The Path Integral for 1+1-dimensional QCD

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    We derive a path integral expression for the transition amplitude in 1+1-dimensional QCD starting from canonically quantized QCD. Gauge fixing after quantization leads to a formulation in terms of gauge invariant but curvilinear variables. Remainders of the curved space are Jacobians, an effective potential, and sign factors just as for the problem of a particle in a box. Based on this result we derive a Faddeev-Popov like expression for the transition amplitude avoiding standard infinities that are caused by integrations over gauge equivalent configurations.Comment: 16 pages, LaTeX, 3 PostScript figures, uses epsf.st

    A cross impact methodology for the assessment of US telecommunications system with application to fiber optics development: Executive summary

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    A cross impact model of the U.S. telecommunications system was developed. For this model, it was necessary to prepare forecasts of the major segments of the telecommunications system, such as satellites, telephone, TV, CATV, radio broadcasting, etc. In addition, forecasts were prepared of the traffic generated by a variety of new or expanded services, such as electronic check clearing and point of sale electronic funds transfer. Finally, the interactions among the forecasts were estimated (the cross impacts). Both the forecasts and the cross impacts were used as inputs to the cross impact model, which could then be used to stimulate the future growth of the entire U.S. telecommunications system. By varying the inputs, technology changes or policy decisions with regard to any segment of the system could be evaluated in the context of the remainder of the system. To illustrate the operation of the model, a specific study was made of the deployment of fiber optics, throughout the telecommunications system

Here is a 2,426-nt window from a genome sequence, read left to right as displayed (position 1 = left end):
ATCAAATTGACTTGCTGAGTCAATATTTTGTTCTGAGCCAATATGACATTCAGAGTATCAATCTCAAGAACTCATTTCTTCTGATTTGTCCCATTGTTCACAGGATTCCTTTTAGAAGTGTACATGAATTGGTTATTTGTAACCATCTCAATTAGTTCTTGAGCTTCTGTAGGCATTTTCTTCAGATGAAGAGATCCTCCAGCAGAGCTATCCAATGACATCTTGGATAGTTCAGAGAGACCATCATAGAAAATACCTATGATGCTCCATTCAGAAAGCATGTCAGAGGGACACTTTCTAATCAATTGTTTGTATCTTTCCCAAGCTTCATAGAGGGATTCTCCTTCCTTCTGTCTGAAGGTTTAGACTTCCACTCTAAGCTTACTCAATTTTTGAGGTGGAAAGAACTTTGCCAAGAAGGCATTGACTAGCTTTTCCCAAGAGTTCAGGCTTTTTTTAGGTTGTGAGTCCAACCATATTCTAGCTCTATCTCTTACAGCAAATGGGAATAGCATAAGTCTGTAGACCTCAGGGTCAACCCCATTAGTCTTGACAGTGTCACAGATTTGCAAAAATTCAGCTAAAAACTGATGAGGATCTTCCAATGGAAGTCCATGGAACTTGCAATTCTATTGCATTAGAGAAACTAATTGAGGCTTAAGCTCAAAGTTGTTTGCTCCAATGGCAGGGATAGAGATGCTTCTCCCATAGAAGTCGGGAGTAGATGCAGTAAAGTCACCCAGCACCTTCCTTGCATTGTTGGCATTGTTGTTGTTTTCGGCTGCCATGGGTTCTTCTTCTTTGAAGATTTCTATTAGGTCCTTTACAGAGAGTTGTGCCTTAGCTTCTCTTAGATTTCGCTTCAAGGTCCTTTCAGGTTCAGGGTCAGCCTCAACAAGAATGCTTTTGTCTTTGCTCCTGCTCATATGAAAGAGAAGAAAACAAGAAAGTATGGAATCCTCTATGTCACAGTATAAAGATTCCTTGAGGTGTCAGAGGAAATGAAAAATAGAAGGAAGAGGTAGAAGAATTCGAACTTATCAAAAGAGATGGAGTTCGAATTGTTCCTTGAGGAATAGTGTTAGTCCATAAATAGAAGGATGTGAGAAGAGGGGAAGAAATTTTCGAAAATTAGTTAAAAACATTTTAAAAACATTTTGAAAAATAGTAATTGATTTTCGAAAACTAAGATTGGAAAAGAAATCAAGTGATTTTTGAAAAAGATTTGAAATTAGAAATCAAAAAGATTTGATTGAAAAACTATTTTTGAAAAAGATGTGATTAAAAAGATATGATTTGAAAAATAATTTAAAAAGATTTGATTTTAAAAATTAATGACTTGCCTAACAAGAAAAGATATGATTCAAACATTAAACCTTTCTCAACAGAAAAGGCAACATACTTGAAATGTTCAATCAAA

QCD near the Light Cone

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    Starting from the QCD Lagrangian, we present the QCD Hamiltonian for near light cone coordinates. We study the dynamics of the gluonic zero modes of this Hamiltonian. The strong coupling solutions serve as a basis for the complete problem. We discuss the importance of zero modes for the confinement mechanism.Comment: 32 pages, ReVTeX, 2 Encapsulated PostScript figure